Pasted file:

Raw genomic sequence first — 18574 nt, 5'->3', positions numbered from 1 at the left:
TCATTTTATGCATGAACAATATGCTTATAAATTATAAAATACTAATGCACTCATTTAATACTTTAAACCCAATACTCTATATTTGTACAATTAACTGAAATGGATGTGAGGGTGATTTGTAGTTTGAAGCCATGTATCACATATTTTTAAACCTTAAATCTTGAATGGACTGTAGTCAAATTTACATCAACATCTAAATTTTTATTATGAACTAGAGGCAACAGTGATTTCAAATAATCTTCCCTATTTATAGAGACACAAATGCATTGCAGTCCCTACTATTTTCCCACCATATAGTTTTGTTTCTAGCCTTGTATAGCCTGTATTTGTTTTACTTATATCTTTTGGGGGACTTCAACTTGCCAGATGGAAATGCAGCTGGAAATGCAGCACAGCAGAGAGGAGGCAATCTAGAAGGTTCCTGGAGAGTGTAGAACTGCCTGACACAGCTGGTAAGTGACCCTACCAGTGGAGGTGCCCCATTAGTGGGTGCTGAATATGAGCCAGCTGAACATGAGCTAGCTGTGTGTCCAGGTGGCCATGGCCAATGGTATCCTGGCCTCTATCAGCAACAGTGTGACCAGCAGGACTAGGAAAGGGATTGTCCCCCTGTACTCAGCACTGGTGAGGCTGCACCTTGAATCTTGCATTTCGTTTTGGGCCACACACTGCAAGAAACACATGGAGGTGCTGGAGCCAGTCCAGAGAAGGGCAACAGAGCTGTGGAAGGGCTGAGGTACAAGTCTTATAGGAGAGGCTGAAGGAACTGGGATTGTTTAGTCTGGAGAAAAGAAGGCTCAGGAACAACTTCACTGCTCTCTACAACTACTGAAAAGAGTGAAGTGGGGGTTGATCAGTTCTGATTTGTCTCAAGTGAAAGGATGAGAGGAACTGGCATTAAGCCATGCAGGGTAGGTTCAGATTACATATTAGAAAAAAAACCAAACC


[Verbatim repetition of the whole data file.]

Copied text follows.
Raw genomic sequence first — 18574 nt, 5'->3', positions numbered from 1 at the left:
TCATTTTATGCATGAACAATATGCTTATAAATTATAAAATACTAATGCACTCATTTAATACTTTAAACCCAATACTCTATATTTGTACAATTAACTGAAATGGATGTGAGGGTGATTTGTAGTTTGAAGCCATGTATCACATATTTTTAAACCTTAAATCTTGAATGGACTGTAGTCAAATTTACATCAACATCTAAATTTTTATTATGAACTAGAGGCAACAGTGATTTCAAATAATCTTCCCTATTTATAGAGACACAAATGCATTGCAGTCCCTACTATTTTCCCACCATATAGTTTTGTTTCTAGCCTTGTATAGCCTGTATTTGTTTTACTTATATCTTTTGGGGGACTTCAACTTGCCAGATGGAAATGCAGCTGGAAATGCAGCACAGCAGAGAGGAGGCAATCTAGAAGGTTCCTGGAGAGTGTAGAACTGCCTGACACAGCTGGTAAGTGACCCTACCAGTGGAGGTGCCCCATTAGTGGGTGCTGAATATGAGCCAGCTGAACATGAGCTAGCTGTGTGTCCAGGTGGCCATGGCCAATGGTATCCTGGCCTCTATCAGCAACAGTGTGACCAGCAGGACTAGGAAAGGGATTGTCCCCCTGTACTCAGCACTGGTGAGGCTGCACCTTGAATCTTGCATTTCGTTTTGGGCCACACACTGCAAGAAACACATGGAGGTGCTGGAGCCAGTCCAGAGAAGGGCAACAGAGCTGTGGAAGGGCTGAGGTACAAGTCTTATAGGAGAGGCTGAAGGAACTGGGATTGTTTAGTCTGGAGAAAAGAAGGCTCAGGAACAACTTCACTGCTCTCTACAACTACTGAAAAGAGTGAAGTGGGGGTTGATCAGTTCTGATTTGTCTCAAGTGAAAGGATGAGAGGAACTGGCATTAAGCCATGCAGGGTAGGTTCAGATTACATATTAGAAAAAAAACCAAACC